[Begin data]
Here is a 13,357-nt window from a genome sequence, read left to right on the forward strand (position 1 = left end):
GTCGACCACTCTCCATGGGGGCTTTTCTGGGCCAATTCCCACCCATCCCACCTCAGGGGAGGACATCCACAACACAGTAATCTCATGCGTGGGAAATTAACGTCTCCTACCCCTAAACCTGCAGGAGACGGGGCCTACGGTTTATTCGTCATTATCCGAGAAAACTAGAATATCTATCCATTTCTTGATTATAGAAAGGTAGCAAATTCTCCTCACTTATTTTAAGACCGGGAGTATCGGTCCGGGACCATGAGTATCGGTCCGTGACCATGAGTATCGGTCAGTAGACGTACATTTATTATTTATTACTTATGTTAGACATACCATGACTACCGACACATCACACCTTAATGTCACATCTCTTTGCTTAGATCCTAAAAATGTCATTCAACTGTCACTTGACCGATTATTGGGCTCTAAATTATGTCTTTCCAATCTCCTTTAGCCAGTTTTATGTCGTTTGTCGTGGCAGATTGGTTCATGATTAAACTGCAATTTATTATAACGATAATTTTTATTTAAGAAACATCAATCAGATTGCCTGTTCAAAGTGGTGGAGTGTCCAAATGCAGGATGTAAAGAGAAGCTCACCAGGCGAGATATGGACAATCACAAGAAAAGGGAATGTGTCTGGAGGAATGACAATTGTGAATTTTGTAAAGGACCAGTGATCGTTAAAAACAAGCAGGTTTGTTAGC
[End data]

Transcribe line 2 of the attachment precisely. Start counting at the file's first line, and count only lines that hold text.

GTCGACCACTCTCCATGGGGGCTTTTCTGGGCCAATTCCCACCCATCCCACCTCAGGGGAGGACATCCACAACACAGTAATCTCATGCGTGGGAAATTAACGTCTCCTACCCCTAAACCTGCAGGAGACGGGGCCTACGGTTTATTCGTCATTATCCGAGAAAACTAGAATATCTATCCATTTCTTGATTATAGAAAGGTAGCAAATTCTCCTCACTTATTTTAAGACCGGGAGTATCGGTCCGGGACCATGAGTATCGGTCCGTGACCATGAGTATCGGTCAGTAGACGTACATTTATTATTTATTACTTATGTTAGACATACCATGACTACCGACACATCACACCTTAATGTCACATCTCTTTGCTTAGATCCTAAAAATGTCATTCAACTGTCACTTGACCGATTATTGGGCTCTAAATTATGTCTTTCCAATCTCCTTTAGCCAGTTTTATGTCGTTTGTCGTGGCAGATTGGTTCATGATTAAACTGCAATTTATTATAACGATAATTTTTATTTAAGAAACATCAATCAGATTGCCTGTTCAAAGTGGTGGAGTGTCCAAATGCAGGATGTAAAGAGAAGCTCACCAGGCGAGATATGGACAATCACAAGAAAAGGGAATGTGTCTGGAGGAATGACAATTGTGAATTTTGTAAAGGACCAGTGATCGTTAAAAACAAGCAGGTTTGTTAGC